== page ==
Pupils at a national school in Co Cork have been asked to provide their own toilet paper to help off-set costs.
Catherine O'Neill, the head teacher at St John's Girls National School in Carrigaline, has written to parents asking them to help the school save money.
Ms O'Neill says the letter was sent out as way to help 'balance the books'. She said the letter was not intended as a demand but was a request.
She said there is no question that if a child did not bring in toilet roll that they would not have access to toilet paper. 'The toilet roll is kept in a box in the classroom and they will be used to replenish the stock in the bathrooms as necessary,' she said.
It is just one of a number of initiatives that the school has been using to save money. The school has recently received its first Green Flag and has cut down enormously in its rubbish and they hope to cut down on electricity costs too.
Ms O'Neill says that this year the school does not have any grants for library books, free books grant or computer grant so any money that is not being supplied is still needed.
The school does already ask for voluntary contributions from parents, which Ms O'Neill says is used to cover insurance, arts and crafts and for equipment for classrooms.
Since January 2008, St John's Girls National School, which has 350 pupils, has received grants of €379,000.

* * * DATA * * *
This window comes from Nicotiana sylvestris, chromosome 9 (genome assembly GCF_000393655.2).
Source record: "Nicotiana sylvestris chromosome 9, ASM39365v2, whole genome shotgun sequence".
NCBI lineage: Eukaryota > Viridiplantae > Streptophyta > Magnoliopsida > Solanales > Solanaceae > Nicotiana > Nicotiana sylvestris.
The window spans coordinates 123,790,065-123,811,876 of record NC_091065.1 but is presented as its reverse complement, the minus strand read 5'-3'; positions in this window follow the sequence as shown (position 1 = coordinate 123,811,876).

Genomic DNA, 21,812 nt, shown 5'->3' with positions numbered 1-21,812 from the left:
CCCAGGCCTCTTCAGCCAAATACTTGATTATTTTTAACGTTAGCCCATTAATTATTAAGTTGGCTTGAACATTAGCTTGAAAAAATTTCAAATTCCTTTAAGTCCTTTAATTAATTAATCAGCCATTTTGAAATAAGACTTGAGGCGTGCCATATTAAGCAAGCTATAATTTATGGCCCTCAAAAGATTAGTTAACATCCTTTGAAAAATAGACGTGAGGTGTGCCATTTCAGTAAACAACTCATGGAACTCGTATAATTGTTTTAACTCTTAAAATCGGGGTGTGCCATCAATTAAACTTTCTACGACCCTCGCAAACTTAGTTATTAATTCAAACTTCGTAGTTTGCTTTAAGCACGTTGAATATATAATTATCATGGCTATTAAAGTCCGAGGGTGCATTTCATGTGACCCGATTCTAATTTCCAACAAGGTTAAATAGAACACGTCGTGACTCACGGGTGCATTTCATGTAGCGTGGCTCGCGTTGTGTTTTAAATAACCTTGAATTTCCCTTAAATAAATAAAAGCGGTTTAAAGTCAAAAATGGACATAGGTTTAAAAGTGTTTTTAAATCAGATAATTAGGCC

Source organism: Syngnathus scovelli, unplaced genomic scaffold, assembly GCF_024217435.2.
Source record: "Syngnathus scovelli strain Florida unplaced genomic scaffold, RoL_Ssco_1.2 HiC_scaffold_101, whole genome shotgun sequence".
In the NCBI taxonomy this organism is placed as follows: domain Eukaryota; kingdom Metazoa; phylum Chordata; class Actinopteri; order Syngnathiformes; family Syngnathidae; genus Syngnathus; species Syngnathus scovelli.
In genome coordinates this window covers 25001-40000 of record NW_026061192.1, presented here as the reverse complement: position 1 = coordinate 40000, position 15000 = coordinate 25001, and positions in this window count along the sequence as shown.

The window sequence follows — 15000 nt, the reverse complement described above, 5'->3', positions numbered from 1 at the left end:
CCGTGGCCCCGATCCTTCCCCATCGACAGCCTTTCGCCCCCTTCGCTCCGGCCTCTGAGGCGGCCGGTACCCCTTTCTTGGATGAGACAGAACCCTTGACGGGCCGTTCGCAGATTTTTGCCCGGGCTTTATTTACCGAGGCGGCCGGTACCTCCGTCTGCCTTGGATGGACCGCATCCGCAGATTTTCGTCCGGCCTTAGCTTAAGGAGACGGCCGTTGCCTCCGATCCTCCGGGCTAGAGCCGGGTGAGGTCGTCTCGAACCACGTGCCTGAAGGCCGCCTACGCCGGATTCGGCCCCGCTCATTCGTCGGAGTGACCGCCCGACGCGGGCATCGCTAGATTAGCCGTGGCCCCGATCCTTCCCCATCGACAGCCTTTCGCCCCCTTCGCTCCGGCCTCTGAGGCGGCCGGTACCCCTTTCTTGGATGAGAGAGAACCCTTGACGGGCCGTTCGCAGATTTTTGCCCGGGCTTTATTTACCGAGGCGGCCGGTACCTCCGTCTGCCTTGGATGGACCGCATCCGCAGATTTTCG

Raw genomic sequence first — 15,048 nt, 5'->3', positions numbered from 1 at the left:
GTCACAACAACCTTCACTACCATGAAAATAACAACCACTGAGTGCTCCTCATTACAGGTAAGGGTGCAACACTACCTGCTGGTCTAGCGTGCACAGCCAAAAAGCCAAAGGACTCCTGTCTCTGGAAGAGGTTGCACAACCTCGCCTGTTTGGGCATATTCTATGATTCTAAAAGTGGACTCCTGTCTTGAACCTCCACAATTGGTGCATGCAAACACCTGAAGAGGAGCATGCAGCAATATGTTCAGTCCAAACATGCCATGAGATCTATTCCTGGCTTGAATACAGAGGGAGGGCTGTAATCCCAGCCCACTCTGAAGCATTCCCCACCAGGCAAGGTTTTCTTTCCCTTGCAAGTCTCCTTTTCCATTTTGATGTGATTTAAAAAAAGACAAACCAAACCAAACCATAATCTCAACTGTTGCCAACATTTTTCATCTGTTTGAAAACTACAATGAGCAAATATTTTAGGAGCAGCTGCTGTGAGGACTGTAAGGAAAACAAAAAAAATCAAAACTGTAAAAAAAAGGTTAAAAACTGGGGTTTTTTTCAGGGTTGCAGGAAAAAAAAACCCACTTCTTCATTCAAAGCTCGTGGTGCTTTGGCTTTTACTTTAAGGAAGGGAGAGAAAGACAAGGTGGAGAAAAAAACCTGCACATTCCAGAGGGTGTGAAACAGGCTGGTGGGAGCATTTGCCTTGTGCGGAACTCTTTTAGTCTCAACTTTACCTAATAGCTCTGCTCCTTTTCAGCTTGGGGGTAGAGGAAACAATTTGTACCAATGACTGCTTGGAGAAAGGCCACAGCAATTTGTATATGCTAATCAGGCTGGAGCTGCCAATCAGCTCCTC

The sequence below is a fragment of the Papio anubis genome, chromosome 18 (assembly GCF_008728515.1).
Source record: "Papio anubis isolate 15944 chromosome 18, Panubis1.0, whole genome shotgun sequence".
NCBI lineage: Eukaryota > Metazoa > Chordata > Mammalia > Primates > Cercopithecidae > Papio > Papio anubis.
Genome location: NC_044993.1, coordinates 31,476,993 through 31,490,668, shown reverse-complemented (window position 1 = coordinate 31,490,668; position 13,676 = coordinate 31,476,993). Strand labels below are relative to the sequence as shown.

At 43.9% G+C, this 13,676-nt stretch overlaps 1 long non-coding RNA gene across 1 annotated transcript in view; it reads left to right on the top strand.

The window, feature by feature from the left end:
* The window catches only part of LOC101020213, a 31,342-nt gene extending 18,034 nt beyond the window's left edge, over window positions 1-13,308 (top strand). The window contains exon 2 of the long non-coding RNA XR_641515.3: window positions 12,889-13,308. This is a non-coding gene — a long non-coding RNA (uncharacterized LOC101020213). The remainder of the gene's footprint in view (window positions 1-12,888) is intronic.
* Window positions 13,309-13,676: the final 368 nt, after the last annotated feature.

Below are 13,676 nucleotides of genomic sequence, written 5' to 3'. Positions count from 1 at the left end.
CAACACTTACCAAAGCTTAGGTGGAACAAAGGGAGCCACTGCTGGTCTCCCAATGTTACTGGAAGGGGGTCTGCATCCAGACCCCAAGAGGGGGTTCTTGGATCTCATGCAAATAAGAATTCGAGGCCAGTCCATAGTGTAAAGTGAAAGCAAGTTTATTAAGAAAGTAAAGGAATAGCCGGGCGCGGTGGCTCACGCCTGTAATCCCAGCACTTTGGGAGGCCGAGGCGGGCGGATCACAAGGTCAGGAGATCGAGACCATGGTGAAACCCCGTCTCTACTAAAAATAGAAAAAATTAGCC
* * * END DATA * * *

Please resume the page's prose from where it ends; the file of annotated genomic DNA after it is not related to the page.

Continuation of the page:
Ms O'Neill said that primary school education has always been under-funded and will always need more no matter how much the Department of Education provides.
She said that the reaction from parents has been quite good with about half of the pupils bringing in toilet rolls, and there has been no negative feedback from parents about the request.
The Principal said she is 'somewhat taken aback' that the story has hit the headlines but it was just one way of saving money that the school could put to some other use.
Ms O'Neill said she is in no doubt that there is an enormous number of schools that are doing the very same thing.
A spokesman for the Minister for Education Batt O'Keeffe has pointed out that capitation for the school in question has risen from €80,000 in 2007 to €102,000 this year - and this should be more than adequate to cover costs for the needs of pupils.